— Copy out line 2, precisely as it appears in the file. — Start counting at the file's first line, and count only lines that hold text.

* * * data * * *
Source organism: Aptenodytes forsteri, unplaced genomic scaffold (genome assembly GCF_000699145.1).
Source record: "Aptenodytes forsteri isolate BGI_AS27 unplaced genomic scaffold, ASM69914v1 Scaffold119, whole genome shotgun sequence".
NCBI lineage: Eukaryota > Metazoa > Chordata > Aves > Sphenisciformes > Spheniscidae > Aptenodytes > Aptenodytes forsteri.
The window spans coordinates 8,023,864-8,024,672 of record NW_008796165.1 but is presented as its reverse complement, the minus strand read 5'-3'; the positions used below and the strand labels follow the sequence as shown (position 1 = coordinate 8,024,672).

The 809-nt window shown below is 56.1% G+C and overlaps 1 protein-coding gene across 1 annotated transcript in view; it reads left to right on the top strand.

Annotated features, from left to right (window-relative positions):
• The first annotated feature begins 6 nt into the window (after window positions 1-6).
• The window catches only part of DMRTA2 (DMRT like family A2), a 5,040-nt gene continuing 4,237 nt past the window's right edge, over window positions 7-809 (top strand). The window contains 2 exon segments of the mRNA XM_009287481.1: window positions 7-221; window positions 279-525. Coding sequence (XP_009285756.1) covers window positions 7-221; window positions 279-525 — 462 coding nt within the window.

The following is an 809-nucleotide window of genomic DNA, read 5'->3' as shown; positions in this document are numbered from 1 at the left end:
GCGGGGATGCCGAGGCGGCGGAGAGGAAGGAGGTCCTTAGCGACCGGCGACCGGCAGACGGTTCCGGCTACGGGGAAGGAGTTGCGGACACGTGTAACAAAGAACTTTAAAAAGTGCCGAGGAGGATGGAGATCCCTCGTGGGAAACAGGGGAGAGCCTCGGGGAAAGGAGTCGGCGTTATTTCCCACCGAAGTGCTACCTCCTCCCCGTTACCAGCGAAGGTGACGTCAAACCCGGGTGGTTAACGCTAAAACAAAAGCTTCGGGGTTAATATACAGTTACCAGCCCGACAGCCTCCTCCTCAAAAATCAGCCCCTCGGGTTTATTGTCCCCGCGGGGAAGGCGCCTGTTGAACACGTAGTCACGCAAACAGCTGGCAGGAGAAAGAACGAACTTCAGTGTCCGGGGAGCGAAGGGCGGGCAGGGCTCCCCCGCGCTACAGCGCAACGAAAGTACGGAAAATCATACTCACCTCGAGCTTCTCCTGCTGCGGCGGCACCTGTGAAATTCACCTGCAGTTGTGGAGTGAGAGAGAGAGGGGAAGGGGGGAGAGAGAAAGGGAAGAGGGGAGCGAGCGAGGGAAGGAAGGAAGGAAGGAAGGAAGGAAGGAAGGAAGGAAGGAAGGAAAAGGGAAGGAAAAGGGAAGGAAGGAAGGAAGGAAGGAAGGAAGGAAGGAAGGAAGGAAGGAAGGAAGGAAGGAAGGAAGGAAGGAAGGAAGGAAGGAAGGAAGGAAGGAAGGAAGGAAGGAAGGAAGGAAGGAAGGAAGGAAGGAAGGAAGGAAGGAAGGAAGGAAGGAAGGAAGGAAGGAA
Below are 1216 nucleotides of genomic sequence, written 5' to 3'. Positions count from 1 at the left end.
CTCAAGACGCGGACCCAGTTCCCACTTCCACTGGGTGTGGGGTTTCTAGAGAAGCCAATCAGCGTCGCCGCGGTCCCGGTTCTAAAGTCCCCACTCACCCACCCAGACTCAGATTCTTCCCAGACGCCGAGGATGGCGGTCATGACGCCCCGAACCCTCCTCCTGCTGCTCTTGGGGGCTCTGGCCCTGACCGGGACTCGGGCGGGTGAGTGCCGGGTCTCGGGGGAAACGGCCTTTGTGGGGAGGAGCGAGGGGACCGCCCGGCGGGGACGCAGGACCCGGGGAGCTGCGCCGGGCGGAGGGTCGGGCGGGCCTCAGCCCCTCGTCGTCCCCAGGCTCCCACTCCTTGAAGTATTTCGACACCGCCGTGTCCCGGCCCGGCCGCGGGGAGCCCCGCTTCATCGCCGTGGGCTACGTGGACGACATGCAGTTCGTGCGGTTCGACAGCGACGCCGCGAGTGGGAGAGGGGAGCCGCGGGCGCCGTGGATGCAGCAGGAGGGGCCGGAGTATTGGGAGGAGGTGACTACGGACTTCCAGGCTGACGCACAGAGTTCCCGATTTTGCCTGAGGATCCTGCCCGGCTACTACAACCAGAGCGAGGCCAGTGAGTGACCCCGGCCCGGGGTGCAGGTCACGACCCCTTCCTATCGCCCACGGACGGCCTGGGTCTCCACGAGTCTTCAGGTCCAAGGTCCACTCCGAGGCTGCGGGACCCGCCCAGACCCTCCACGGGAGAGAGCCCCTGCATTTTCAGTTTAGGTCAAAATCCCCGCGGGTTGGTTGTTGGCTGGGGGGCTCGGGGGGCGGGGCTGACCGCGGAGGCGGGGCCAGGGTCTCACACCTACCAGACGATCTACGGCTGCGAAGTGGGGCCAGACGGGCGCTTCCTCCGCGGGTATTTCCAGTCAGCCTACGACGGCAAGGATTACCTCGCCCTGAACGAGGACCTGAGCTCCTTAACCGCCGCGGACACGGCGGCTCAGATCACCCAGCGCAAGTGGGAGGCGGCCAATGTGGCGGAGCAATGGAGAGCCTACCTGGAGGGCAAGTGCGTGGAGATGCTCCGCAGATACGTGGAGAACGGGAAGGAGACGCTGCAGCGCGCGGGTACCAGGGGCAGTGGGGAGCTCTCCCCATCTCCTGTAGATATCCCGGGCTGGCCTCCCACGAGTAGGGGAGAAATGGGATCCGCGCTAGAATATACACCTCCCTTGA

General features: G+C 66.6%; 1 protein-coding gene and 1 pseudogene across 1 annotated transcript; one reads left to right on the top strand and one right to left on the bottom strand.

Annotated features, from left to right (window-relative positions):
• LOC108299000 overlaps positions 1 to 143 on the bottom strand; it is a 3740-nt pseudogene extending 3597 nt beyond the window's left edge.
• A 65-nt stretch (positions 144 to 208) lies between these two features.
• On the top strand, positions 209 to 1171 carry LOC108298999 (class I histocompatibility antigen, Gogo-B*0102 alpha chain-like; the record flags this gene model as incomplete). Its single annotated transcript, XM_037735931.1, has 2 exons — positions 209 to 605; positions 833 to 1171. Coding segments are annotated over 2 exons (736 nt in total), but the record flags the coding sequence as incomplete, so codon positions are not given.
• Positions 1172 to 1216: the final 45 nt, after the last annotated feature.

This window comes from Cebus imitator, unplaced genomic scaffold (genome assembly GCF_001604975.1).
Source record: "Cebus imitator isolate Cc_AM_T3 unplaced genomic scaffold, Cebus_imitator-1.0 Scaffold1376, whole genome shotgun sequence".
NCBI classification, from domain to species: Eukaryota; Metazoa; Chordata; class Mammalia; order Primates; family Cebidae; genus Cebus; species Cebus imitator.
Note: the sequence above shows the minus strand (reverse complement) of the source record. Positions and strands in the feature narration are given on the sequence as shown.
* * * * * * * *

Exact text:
Source record: "Aptenodytes forsteri isolate BGI_AS27 unplaced genomic scaffold, ASM69914v1 Scaffold119, whole genome shotgun sequence".